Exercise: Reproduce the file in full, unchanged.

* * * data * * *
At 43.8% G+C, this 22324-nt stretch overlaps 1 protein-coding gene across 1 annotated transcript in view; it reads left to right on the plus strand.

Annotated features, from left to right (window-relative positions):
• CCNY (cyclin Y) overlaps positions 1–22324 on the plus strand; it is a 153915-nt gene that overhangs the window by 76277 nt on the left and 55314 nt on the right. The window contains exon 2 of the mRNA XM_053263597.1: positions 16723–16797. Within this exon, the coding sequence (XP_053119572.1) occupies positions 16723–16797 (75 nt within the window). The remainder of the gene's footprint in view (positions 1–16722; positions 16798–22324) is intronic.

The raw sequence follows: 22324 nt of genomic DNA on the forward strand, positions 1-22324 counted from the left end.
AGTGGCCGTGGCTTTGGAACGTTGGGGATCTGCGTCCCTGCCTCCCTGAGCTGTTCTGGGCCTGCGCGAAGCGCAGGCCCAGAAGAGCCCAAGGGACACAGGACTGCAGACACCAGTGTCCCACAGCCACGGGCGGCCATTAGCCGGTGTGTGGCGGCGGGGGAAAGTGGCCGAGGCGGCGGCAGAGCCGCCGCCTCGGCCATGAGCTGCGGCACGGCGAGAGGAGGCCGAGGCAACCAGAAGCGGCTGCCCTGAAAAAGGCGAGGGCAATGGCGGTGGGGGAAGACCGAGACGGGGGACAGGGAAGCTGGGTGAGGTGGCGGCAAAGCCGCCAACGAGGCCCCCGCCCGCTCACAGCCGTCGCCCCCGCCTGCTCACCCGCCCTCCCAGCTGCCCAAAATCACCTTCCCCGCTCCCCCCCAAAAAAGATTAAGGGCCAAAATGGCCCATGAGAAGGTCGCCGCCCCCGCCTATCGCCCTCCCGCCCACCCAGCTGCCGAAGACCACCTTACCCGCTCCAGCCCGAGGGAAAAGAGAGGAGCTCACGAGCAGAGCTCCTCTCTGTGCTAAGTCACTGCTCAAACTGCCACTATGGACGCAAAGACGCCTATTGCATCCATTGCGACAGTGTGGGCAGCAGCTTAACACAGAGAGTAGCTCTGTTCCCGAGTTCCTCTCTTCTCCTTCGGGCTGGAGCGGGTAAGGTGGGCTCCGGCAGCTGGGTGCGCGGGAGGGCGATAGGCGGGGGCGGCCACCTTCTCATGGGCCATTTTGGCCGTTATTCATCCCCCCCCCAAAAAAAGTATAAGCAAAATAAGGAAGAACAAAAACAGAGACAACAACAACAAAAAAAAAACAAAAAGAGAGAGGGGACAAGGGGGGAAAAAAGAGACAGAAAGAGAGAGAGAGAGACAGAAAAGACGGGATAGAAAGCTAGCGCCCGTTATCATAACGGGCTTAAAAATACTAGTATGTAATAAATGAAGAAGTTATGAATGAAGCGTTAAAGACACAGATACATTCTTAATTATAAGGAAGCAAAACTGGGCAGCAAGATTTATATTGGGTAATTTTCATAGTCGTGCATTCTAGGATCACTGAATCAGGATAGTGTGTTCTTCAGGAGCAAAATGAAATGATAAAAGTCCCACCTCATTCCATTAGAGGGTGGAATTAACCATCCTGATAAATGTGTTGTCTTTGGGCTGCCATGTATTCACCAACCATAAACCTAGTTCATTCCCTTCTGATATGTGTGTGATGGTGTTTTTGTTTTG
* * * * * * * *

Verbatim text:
At 43.8% G+C, this 22324-nt stretch overlaps 1 protein-coding gene across 1 annotated transcript in view; it reads left to right on the plus strand.

Annotated features, from left to right (window-relative positions):
• CCNY (cyclin Y) overlaps positions 1–22324 on the plus strand; it is a 153915-nt gene that overhangs the window by 76277 nt on the left and 55314 nt on the right. The window contains exon 2 of the mRNA XM_053263597.1: positions 16723–16797. Within this exon, the coding sequence (XP_053119572.1) occupies positions 16723–16797 (75 nt within the window). The remainder of the gene's footprint in view (positions 1–16722; positions 16798–22324) is intronic.

The raw sequence follows: 22324 nt of genomic DNA on the forward strand, positions 1-22324 counted from the left end.
AGTGGCCGTGGCTTTGGAACGTTGGGGATCTGCGTCCCTGCCTCCCTGAGCTGTTCTGGGCCTGCGCGAAGCGCAGGCCCAGAAGAGCCCAAGGGACACAGGACTGCAGACACCAGTGTCCCACAGCCACGGGCGGCCATTAGCCGGTGTGTGGCGGCGGGGGAAAGTGGCCGAGGCGGCGGCAGAGCCGCCGCCTCGGCCATGAGCTGCGGCACGGCGAGAGGAGGCCGAGGCAACCAGAAGCGGCTGCCCTGAAAAAGGCGAGGGCAATGGCGGTGGGGGAAGACCGAGACGGGGGACAGGGAAGCTGGGTGAGGTGGCGGCAAAGCCGCCAACGAGGCCCCCGCCCGCTCACAGCCGTCGCCCCCGCCTGCTCACCCGCCCTCCCAGCTGCCCAAAATCACCTTCCCCGCTCCCCCCCAAAAAAGATTAAGGGCCAAAATGGCCCATGAGAAGGTCGCCGCCCCCGCCTATCGCCCTCCCGCCCACCCAGCTGCCGAAGACCACCTTACCCGCTCCAGCCCGAGGGAAAAGAGAGGAGCTCACGAGCAGAGCTCCTCTCTGTGCTAAGTCACTGCTCAAACTGCCACTATGGACGCAAAGACGCCTATTGCATCCATTGCGACAGTGTGGGCAGCAGCTTAACACAGAGAGTAGCTCTGTTCCCGAGTTCCTCTCTTCTCCTTCGGGCTGGAGCGGGTAAGGTGGGCTCCGGCAGCTGGGTGCGCGGGAGGGCGATAGGCGGGGGCGGCCACCTTCTCATGGGCCATTTTGGCCGTTATTCATCCCCCCCCCAAAAAAAGTATAAGCAAAATAAGGAAGAACAAAAACAGAGACAACAACAACAAAAAAAAAACAAAAAGAGAGAGGGGACAAGGGGGGAAAAAAGAGACAGAAAGAGAGAGAGAGAGACAGAAAAGACGGGATAGAAAGCTAGCGCCCGTTATCATAACGGGCTTAAAAATACTAGTATGTAATAAATGAAGAAGTTATGAATGAAGCGTTAAAGACACAGATACATTCTTAATTATAAGGAAGCAAAACTGGGCAGCAAGATTTATATTGGGTAATTTTCATAGTCGTGCATTCTAGGATCACTGAATCAGGATAGTGTGTTCTTCAGGAGCAAAATGAAATGATAAAAGTCCCACCTCATTCCATTAGAGGGTGGAATTAACCATCCTGATAAATGTGTTGTCTTTGGGCTGCCATGTATTCACCAACCATAAACCTAGTTCATTCCCTTCTGATATGTGTGTGATGGTGTTTTTGTTTTG